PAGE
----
And glass bottles are heavy. More on that in a minute.

Plus there was the problem of multi-day trips. There was no way we could carry enough wine for long journeys, but I could at least protect myself from wine-free zones by carrying enough to cover me for one dry landing, and attempt to resupply “on the road.”

Bottles being out due to the weight and balance, I tried wine “miniatures” first. They come in both plastic and glass. I sent Debs to town with orders to find the plastic bottles. They were light enough but suffered the Goldilocks syndrome, with one bottle being too little, two bottles being not quite enough, but three bottles being too much. And traveling with a wine-drinking copilot the number of miniatures needed ended up requiring math harder than the most complex weight and balance equation.

Next, I considered boxed wine, but the boxes typically hold the equivalent of four bottles of wine and were excessively heavy. I didn’t want to have to choose between wine and clothes. I’ve never flown naked, and I don’t see why one couldn’t (with enough sunscreen) but it would be excessively embarrassing (and probably illegal) at fuel stops.

So the problem was one of those that seemed to be eluding a solution until the day Debbie came home triumphantly with something new. It was called a “brick” of wine, and sure enough, is about the size and shape of a typical construction brick. It held the equivalent of two bottles of wine, enough to fuel the crew for a typical cross-country. “How much weight do you think this will save over a pair of bottles?” she asked me.

“Let’s find out,” I replied, and got out our kitchen scale and two bottles of wine.

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The pair of bottles weighed in at 5.7 pounds. The box at 3.5 pounds. Debs had saved us a full 2.2 pounds and added just a hair over six and a half miles to our range.

My non-pilot wife had worked out the perfect wine and balance.

 

Happy birthday, Airplane!

Tomorrow flying—as we know it—turns 113 years old. According to Wikipedia, there are only 21 people left alive on the entire planet who were born before that day: December 17, 1903. The rest of us were born after heavier-than-air powered flight was a fact.

Many an early barnstorming pilot considered himself Civis Aerius Sum, a Citizen of the Air. But really, in a world in which at any given time there as many as 10,000 planes in the air, we are all citizens of the air 113 years after wood, canvas, metal, and true grit first crawled into the sky.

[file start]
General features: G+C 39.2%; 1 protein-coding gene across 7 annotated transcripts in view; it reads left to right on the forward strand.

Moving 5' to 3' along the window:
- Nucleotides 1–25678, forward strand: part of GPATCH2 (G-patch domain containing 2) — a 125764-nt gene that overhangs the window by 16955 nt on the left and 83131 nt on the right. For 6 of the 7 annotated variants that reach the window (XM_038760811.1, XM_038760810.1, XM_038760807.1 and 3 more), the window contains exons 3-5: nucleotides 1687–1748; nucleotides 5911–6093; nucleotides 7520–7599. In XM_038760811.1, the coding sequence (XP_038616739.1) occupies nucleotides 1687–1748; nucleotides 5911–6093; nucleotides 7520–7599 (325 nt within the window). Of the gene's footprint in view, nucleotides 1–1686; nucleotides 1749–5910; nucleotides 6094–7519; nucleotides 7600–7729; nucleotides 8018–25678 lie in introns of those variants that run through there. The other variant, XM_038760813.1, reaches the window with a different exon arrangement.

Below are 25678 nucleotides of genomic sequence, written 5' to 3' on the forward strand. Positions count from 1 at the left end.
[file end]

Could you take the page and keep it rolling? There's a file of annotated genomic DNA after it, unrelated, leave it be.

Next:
Of course, most people know the sweeping elements of the story of the pair of bicycle mechanics from Dayton who used the scientific method, experimentation, and even an early wind tunnel to unlock the secrets of the airfoil. And any pilot on the planet, and many non-pilots as well, recognize their iconic design in a flash.

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Source: Silodrome.com

But here are some stats on that first airplane you might not have thought about:

The wingspan of the Flyer is 40 feet, only two feet more than a brand spanking new Cirrus SR22. The Flyer’s length is 21 feet, nearly identical to Tessie—the Plane Tales Plane. The Flyer tipped the scales at 605 pounds empty, about the same as a modern Bush Cat light sport airplane.

So while planes have undeniably grown up, they really haven’t grown larger—at least not in the general aviation category.

Of course there’ve been some performance improvements in the century-plus since that first flight, (many of them made by the Wrights themselves). But in just considering the plane that started it all, the Flyer boasted a top speed of only 30 miles per hour, a speed at which few modern planes can even sustain flight. And her service ceiling—how high into the sky she could fly—was a paltry 30 feet.

Most modern pilots get exceedingly sweaty palms flying at 30 feet.

I can read statistics like that, but I can’t really get my modern aeronautical head around them. Nor can I truly envision a 12-second, 120-foot “flight” as being world-changing. It was so short, so brief, and so low, that the entire event could have taken place inside a modern airliner!

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Image from the children’s book Flight by Donald S. Lopez, Time-Life Books

By comparison, in my near-antique of an airplane that rolled off a factory assembly line just 34 years after Orville’s flight, I can fly 17,600 times the length of the jetliner, up to heights two miles above of the surface of the sea, at four times the Flyer’s maximum speed. And my performance is paltry compared to newer planes in the general aviation fleet.

The speed of airplane development since the First Flight is nothing short of supersonic. We are truly blessed, and tomorrow every pilot should take a silent moment to thank the brothers from Dayton.

And then we should take to the air to mark the occasion. I will.